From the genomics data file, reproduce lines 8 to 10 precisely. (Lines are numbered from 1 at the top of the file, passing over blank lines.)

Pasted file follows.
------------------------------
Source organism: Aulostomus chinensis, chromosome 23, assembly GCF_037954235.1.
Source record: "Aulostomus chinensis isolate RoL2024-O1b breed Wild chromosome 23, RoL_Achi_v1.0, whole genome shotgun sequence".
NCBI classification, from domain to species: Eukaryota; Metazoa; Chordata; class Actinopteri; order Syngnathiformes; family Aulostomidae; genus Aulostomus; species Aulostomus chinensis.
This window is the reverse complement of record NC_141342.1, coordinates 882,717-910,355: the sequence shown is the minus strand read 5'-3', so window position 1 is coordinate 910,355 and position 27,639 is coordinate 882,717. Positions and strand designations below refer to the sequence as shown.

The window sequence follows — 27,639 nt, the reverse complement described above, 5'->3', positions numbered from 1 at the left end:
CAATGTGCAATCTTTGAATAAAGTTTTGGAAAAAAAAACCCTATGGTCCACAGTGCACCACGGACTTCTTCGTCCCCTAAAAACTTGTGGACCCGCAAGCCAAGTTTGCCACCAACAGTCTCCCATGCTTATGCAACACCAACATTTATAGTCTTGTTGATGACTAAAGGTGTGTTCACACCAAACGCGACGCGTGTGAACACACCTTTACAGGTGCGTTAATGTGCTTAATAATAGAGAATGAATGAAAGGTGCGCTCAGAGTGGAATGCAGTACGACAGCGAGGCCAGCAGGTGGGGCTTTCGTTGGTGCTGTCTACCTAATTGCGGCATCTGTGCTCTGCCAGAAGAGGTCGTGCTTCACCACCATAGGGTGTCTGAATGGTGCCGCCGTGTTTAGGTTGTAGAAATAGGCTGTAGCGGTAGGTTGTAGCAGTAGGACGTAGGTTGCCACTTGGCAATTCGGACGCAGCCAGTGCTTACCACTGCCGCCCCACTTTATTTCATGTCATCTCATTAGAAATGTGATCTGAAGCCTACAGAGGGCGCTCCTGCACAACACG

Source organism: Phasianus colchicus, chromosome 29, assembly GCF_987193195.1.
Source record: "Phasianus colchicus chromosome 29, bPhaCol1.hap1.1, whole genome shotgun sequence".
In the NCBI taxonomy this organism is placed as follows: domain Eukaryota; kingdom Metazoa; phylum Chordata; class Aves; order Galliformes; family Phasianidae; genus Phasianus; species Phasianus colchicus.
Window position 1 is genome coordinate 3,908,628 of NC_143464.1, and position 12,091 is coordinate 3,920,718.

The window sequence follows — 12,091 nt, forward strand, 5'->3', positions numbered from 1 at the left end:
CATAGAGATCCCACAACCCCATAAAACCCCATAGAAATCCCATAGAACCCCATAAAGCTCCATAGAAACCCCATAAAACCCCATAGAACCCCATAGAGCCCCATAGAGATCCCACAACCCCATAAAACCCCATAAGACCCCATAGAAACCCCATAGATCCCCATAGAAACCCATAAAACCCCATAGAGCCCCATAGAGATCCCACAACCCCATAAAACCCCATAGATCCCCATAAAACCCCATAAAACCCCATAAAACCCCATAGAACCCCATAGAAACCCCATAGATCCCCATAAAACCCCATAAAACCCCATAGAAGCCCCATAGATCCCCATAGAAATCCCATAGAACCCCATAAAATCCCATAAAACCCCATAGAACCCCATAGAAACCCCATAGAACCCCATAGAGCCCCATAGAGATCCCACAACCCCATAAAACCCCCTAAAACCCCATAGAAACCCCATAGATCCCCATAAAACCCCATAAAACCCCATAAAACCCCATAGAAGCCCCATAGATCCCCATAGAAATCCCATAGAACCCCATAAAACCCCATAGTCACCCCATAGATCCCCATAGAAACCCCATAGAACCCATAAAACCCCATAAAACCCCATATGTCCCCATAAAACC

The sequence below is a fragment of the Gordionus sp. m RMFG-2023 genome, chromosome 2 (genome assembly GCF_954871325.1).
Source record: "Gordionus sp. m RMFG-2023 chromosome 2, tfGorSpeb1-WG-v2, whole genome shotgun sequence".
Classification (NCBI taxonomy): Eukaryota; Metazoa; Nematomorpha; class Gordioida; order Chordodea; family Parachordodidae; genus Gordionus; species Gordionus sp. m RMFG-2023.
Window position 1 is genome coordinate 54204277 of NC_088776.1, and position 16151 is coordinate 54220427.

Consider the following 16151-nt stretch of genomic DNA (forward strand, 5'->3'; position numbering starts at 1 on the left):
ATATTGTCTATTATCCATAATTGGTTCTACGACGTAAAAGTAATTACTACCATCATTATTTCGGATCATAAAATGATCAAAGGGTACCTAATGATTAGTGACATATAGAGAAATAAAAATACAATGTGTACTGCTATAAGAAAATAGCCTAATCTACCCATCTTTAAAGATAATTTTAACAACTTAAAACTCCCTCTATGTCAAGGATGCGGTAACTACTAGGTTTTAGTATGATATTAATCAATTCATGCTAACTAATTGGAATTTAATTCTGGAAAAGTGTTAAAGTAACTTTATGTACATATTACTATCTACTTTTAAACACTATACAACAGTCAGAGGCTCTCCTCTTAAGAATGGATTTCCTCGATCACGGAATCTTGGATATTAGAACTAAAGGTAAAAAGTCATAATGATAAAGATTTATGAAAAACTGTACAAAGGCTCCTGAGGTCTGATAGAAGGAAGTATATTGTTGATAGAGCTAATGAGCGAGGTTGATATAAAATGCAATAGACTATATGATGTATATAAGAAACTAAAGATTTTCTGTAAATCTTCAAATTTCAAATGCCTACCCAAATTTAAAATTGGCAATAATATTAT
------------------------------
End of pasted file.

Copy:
Source record: "Phasianus colchicus chromosome 29, bPhaCol1.hap1.1, whole genome shotgun sequence".
In the NCBI taxonomy this organism is placed as follows: domain Eukaryota; kingdom Metazoa; phylum Chordata; class Aves; order Galliformes; family Phasianidae; genus Phasianus; species Phasianus colchicus.
Window position 1 is genome coordinate 3,908,628 of NC_143464.1, and position 12,091 is coordinate 3,920,718.